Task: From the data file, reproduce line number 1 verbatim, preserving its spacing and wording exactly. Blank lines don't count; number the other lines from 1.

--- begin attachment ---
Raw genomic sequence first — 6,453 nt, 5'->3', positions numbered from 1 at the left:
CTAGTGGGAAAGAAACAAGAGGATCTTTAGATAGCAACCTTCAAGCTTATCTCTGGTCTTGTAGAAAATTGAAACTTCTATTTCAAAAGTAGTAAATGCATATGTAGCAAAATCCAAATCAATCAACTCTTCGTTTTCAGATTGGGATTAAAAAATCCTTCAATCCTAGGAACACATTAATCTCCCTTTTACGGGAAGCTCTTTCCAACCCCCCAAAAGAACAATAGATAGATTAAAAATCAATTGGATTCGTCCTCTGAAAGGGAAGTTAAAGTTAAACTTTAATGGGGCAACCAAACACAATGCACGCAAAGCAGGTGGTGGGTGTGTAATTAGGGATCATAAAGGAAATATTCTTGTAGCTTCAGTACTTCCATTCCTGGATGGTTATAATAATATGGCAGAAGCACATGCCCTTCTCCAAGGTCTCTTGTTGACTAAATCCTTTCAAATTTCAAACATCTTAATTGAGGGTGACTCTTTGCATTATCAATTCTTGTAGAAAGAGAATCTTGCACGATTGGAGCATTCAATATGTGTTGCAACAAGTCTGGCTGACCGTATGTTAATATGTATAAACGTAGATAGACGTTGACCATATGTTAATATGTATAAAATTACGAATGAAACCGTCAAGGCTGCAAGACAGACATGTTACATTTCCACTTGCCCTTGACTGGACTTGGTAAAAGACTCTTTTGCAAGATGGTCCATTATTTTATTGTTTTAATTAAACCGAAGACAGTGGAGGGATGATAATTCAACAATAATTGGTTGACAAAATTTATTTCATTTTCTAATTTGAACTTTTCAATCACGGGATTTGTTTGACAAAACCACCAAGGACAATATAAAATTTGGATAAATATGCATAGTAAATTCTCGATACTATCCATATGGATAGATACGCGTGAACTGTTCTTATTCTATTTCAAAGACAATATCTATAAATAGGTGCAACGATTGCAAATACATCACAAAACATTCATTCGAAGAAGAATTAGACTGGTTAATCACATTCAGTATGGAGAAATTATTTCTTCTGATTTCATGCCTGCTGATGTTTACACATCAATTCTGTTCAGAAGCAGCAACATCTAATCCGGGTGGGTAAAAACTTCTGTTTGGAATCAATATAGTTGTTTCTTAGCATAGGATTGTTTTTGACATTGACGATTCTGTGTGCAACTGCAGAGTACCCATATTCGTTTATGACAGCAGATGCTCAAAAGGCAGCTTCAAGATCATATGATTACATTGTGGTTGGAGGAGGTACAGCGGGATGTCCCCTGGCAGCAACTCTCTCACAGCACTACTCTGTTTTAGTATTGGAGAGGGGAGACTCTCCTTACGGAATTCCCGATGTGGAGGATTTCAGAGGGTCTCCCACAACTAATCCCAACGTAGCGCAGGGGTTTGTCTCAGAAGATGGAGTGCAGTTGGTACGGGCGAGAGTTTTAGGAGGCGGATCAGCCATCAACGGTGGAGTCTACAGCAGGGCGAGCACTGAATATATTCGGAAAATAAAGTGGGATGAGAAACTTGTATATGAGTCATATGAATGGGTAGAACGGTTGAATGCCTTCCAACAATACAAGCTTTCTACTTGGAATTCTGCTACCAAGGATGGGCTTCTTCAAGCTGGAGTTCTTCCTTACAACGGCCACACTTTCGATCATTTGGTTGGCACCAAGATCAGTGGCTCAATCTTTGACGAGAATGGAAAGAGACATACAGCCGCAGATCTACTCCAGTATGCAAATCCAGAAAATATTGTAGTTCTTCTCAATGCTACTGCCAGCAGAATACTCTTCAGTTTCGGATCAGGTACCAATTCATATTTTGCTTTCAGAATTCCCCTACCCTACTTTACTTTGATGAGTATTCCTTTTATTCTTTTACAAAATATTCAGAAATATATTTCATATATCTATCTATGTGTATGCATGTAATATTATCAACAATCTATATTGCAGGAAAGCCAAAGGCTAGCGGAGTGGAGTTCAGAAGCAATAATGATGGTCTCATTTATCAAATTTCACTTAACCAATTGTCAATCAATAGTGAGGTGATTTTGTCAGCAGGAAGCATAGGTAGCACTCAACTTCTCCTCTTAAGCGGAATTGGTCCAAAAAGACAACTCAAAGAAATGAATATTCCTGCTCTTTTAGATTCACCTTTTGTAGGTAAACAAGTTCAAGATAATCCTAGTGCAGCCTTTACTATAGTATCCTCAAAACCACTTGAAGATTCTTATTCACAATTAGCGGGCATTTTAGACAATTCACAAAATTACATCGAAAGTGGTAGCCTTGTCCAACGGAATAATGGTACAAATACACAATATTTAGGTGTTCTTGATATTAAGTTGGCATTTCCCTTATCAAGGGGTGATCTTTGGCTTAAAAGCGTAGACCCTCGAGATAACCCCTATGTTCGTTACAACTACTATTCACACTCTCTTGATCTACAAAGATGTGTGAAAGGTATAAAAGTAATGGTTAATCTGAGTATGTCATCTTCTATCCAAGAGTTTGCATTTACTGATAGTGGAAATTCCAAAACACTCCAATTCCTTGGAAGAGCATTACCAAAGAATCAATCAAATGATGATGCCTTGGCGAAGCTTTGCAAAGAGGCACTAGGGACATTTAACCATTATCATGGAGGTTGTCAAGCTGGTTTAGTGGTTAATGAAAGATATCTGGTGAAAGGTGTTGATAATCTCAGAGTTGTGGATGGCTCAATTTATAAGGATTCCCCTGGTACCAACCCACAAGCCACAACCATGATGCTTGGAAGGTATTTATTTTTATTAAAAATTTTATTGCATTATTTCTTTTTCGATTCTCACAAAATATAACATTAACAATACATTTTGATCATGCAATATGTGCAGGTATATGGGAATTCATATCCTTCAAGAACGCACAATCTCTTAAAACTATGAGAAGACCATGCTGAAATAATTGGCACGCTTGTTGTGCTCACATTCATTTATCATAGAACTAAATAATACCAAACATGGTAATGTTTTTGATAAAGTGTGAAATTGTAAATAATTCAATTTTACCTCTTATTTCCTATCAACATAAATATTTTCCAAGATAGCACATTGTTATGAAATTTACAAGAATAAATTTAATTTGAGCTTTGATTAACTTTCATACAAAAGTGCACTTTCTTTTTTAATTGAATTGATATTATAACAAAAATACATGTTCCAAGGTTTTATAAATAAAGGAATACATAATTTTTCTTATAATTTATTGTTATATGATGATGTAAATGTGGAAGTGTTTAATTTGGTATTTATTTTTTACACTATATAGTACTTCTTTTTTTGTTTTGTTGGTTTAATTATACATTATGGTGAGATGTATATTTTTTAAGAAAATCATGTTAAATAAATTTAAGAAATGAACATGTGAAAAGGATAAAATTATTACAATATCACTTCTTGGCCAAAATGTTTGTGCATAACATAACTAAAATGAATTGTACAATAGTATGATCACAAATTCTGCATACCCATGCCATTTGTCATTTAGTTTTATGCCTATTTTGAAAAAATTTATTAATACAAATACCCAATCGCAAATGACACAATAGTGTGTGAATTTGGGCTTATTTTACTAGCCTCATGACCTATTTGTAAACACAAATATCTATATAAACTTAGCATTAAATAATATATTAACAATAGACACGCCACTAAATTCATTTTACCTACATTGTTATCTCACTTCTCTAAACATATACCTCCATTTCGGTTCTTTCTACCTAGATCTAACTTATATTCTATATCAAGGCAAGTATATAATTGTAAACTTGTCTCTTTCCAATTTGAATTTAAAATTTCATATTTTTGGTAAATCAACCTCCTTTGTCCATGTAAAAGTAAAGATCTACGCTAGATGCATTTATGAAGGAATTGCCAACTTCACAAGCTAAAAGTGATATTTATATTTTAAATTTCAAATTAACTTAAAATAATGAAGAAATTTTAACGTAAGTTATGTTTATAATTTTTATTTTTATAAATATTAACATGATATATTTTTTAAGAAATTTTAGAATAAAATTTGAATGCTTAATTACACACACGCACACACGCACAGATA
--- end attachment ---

Raw genomic sequence first — 6,453 nt, 5'->3', positions numbered from 1 at the left: